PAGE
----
“…an epic, aural experience that blends – almost deliriously so – dream soundscapes, field recordings, psychedelic obscurities and off-kilter pop. … This is a masterwork by musicians for, in many ways, musicians – or, at least, music lovers unafraid of headphone worthy acts. As a whole, It’s well worth the solitary experience and close listen.”—The Active Listener

“…an album that has its own distinctive sonic sound, one that takes a little while to tune into. When you do however you discover a gem of an album that will get regular airtime.”—The Terrascope

“There is a beautiful calmness surrounding every track on this release that's intensely melancholic, brilliantly overpowering and deeply infectious. Sons Of The Void expertly push the experimental sonic envelope but somehow manage to stay within the realms of the psych purist. If you have to listen to one album today, it should be this! Recommended listening!”—The Sound of Confusion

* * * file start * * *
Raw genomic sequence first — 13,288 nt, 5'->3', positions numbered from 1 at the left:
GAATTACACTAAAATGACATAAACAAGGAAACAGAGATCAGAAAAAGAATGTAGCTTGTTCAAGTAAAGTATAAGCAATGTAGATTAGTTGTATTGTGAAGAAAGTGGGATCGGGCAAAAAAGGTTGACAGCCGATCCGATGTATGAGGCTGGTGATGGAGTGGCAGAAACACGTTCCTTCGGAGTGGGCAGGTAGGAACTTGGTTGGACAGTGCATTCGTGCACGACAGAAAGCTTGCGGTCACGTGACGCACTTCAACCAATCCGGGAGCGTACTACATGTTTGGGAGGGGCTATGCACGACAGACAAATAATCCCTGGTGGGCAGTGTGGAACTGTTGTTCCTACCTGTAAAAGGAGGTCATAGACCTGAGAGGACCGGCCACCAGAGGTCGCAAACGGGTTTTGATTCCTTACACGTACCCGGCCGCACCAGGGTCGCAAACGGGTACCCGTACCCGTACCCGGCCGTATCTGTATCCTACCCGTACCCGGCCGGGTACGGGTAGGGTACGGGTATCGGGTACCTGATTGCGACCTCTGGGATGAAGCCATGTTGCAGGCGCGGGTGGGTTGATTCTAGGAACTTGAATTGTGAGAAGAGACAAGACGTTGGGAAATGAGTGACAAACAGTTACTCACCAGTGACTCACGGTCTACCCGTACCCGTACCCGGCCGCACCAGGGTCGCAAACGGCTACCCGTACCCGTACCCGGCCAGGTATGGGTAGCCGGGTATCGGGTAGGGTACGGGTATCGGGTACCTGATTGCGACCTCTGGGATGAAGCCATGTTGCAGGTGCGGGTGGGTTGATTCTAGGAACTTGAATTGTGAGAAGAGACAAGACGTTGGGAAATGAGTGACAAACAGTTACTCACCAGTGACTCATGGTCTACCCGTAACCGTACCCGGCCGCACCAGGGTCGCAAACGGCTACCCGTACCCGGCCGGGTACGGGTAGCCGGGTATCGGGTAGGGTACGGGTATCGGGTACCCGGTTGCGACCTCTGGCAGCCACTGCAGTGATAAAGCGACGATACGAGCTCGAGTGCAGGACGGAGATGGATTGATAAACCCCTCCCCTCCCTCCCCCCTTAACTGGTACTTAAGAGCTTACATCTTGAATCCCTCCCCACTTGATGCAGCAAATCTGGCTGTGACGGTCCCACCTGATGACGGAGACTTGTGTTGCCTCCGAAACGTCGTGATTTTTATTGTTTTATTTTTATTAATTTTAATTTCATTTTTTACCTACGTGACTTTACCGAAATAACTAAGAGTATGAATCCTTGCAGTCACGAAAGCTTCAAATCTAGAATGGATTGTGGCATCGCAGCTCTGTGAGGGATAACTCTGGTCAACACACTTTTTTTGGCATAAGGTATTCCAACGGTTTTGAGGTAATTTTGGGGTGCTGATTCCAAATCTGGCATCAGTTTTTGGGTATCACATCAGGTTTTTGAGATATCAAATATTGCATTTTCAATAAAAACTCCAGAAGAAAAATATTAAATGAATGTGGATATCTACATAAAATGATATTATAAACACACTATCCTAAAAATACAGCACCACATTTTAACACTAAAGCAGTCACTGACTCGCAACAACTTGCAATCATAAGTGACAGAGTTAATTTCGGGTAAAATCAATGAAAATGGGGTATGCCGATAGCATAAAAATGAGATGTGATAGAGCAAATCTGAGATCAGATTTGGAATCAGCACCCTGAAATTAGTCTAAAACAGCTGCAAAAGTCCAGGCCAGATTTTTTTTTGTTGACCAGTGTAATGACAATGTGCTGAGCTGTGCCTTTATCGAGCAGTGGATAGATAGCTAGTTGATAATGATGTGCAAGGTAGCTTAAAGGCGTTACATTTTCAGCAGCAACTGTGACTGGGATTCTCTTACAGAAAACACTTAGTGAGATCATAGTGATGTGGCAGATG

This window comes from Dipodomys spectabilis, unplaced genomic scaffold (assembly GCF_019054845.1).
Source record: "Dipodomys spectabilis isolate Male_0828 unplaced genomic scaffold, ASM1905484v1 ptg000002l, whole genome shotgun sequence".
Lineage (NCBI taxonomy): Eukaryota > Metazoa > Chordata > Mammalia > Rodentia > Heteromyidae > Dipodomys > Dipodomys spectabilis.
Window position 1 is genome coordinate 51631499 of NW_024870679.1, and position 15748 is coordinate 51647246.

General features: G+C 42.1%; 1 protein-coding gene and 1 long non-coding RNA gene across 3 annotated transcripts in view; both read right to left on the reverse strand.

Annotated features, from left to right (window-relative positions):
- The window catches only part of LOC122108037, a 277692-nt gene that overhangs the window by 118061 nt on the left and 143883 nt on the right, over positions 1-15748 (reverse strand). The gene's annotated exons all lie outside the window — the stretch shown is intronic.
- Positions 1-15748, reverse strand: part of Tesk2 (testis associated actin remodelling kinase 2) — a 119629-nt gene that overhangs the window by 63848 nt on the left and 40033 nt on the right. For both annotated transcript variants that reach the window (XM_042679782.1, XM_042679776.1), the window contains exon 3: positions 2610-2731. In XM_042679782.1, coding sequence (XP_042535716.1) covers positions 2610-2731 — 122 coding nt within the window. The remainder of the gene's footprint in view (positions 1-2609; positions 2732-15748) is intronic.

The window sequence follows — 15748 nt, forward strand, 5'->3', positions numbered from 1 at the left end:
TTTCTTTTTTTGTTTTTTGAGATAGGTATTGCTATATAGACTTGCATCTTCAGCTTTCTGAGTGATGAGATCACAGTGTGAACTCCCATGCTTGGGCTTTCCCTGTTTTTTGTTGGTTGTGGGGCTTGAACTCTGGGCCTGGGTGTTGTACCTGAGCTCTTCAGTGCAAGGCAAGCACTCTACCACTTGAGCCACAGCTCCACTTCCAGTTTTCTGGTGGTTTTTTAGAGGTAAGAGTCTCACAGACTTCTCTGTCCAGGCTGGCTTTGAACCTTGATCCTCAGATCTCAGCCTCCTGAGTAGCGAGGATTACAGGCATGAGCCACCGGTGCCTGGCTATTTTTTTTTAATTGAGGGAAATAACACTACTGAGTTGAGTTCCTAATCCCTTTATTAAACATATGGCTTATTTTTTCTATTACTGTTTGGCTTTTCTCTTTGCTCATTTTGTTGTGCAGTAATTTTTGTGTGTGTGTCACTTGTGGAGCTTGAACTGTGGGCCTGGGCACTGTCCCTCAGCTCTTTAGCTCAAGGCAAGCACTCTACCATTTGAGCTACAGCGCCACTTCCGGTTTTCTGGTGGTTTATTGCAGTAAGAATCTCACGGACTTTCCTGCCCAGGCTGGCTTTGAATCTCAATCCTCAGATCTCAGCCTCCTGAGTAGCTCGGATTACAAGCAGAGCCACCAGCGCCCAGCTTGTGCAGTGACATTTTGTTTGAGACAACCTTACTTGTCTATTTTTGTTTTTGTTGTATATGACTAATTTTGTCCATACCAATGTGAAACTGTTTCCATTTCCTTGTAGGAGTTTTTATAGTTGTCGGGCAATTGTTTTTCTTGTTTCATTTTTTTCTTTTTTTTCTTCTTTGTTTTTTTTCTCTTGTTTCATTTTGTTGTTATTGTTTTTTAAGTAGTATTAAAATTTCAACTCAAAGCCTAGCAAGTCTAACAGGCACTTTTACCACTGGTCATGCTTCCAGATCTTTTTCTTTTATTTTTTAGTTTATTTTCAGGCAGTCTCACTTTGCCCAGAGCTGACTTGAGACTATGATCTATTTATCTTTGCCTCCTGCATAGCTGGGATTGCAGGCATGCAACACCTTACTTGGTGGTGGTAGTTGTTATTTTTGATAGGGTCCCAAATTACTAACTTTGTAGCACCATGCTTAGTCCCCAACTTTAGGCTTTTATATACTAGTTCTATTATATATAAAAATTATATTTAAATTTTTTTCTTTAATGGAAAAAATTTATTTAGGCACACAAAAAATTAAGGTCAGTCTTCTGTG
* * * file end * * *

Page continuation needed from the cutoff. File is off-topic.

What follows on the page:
“Bright and vivacious … “Kolliderscope,” which opens with what sounds like a stadium live band getting ready to rawwwwwwwwwwk, before turning into the sort of backwards-band experiment that the Beatles liked to play with, might be the key cut, but the whole album grips the turntable like you’ll never want to remove it. And it wouldn’t let you if you did.”—Goldmine Magazine

“The album cover, the description, the name of the band … everything on this band seems to be related to psychedelia.…psychedelic music that every fan of the style should get their ears on.”—Oblique Musique

“ … a superb album … Percussion driven ‘Kolliderscope’ recalls the Silver Apples played by Kevin Shields whilst ‘Hope I Don’t Miss’ wouldn’t have been amiss on an early Flaming Lips set … Recommended.”—The Strange Brew